However, she said pieces of the general plan are at odds with the framework study and she was confused as to which she was supposed to pay attention to.
As far as the parking references were concerned, Hine said the only parking inventory is dated 2002, asked if the inventory hasn’t been updated since then and, if not, stated it should be updated.
She said the 4,000 acres of open space is noted but not the other 3,000 acres for development and the impact that will have on roads with 2,600 new homes.
Arlen wanted to clarify what Bobrowitz said about paving and asked if she wanted to pave all the roads in town.
Bobrowitz replied, “Yes.”
Smith said the goal stated for roadway design is to keep them consistent with the town’s rural character.
However, he said the circulation element also needs to include parking and how it affects circulation.
Although the all-weather crossings in the general plan that is supposed to be for emergency planning is presented as a means of facilitating development.
Voris stated the classification of the road has not been changed to allow for development.
Basore said the general plan does not include the island where he lives and the plan should reinforce the connection between the east and west sides of town.
He said he was not asking for a road and a trail would be good.
Klare said the resort area has been completely ignored in the general plan.
With the construction of bike paths through town, Klare said it eliminated medians and downgraded the pedestrian element in the town core.
She said there should be a hierarchy but no concrete sidewalks anywhere.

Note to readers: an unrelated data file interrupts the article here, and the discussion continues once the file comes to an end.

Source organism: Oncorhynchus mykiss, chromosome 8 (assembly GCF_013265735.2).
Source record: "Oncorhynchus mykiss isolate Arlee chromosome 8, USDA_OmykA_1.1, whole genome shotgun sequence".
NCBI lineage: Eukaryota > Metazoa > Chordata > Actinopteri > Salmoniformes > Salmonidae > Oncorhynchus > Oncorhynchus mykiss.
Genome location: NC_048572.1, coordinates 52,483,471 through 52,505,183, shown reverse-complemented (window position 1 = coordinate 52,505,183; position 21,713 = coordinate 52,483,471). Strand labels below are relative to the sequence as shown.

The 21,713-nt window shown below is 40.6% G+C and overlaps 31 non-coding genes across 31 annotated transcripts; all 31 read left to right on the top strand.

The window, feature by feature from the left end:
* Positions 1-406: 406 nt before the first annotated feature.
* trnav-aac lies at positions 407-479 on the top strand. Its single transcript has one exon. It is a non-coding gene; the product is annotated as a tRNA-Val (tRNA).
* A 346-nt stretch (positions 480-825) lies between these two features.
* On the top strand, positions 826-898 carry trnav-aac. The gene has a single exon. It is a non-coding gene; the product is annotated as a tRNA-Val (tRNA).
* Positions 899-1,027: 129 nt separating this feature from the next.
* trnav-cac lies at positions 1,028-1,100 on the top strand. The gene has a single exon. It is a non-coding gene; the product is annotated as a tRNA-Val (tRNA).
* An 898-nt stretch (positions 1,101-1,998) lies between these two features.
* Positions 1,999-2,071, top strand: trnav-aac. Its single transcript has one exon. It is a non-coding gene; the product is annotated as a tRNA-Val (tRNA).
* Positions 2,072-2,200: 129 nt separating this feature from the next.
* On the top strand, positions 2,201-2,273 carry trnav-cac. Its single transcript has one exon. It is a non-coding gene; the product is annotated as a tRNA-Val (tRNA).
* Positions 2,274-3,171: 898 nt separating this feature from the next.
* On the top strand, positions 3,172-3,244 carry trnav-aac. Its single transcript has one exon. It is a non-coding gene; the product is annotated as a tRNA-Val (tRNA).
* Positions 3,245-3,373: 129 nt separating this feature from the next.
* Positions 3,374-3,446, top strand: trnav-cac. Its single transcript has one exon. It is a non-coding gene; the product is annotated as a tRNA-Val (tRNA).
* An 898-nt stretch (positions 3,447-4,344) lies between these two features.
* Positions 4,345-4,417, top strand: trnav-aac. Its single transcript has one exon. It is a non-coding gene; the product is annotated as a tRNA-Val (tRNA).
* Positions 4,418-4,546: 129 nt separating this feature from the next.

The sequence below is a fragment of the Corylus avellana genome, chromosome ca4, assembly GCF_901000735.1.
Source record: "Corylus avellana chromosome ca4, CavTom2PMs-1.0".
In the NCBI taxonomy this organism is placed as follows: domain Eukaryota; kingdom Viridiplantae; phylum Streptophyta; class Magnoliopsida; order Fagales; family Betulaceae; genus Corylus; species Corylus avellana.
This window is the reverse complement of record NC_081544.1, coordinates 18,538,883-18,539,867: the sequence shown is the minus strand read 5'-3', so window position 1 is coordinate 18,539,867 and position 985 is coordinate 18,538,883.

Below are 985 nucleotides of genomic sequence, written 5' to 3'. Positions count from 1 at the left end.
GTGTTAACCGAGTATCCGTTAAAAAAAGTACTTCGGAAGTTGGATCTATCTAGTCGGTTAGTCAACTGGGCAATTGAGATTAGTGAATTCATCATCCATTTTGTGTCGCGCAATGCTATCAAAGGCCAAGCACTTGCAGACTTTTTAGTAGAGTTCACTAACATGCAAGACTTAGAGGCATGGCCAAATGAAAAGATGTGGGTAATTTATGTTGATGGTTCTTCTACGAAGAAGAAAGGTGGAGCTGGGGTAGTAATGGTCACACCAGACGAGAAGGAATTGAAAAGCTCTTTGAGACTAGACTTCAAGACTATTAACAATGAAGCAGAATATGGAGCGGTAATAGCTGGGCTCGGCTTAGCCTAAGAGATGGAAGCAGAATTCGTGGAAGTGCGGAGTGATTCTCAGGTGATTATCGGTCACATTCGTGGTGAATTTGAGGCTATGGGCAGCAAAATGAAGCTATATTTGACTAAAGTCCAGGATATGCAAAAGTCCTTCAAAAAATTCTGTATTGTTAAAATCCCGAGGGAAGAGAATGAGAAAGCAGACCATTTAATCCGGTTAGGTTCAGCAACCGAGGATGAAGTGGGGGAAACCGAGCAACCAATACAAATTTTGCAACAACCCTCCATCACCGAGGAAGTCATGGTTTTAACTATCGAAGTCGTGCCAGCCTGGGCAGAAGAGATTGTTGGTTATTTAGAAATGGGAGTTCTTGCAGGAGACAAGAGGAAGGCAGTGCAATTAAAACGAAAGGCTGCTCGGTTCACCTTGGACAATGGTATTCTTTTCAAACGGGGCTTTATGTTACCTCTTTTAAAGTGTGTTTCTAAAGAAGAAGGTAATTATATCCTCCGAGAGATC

Klare would like the town to establish shared parking agreements for special events and said she opposed all-weather crossings, which she said conflicts with the town’s rural character.
During the Growth Element discussion, Basore said he asked neighbors and friends why they didn’t come to these meetings.
According to Basore, it’s because they want to be left alone, don’t want change and don’t see this process as something that will help them.
Ed Samples said the town wants to increase revenue but allowing higher density doesn’t improve his property values.
Smith said the reason we don’t have balance is because the town doesn’t have a policy on the cost of growth.
He said the town should calculate the costs of different types of growth but wasn’t sure what the town could really do.
Klare said she would like to see bonding in the plan and stated growth and cost should be combined.
She also said there should be a statement about what kind of tourists the town is trying to attract.
Baxley said the Historic Town Core Plan addresses many of the things she was talking about.
Klare asked, “How are we going to make the town core vibrant? What are we going to do to benefit us?”
At the end, Baxley allowed for additional input on any general plan element.
Basore suggested the formation of a water district while Cindy Johnson said the general plan should encourage the use of trails.
At the end of the input session, the planning commission, with commissioners Peter Omundson and Susan Demmitt absent, convened a workshop to incorporate the input received.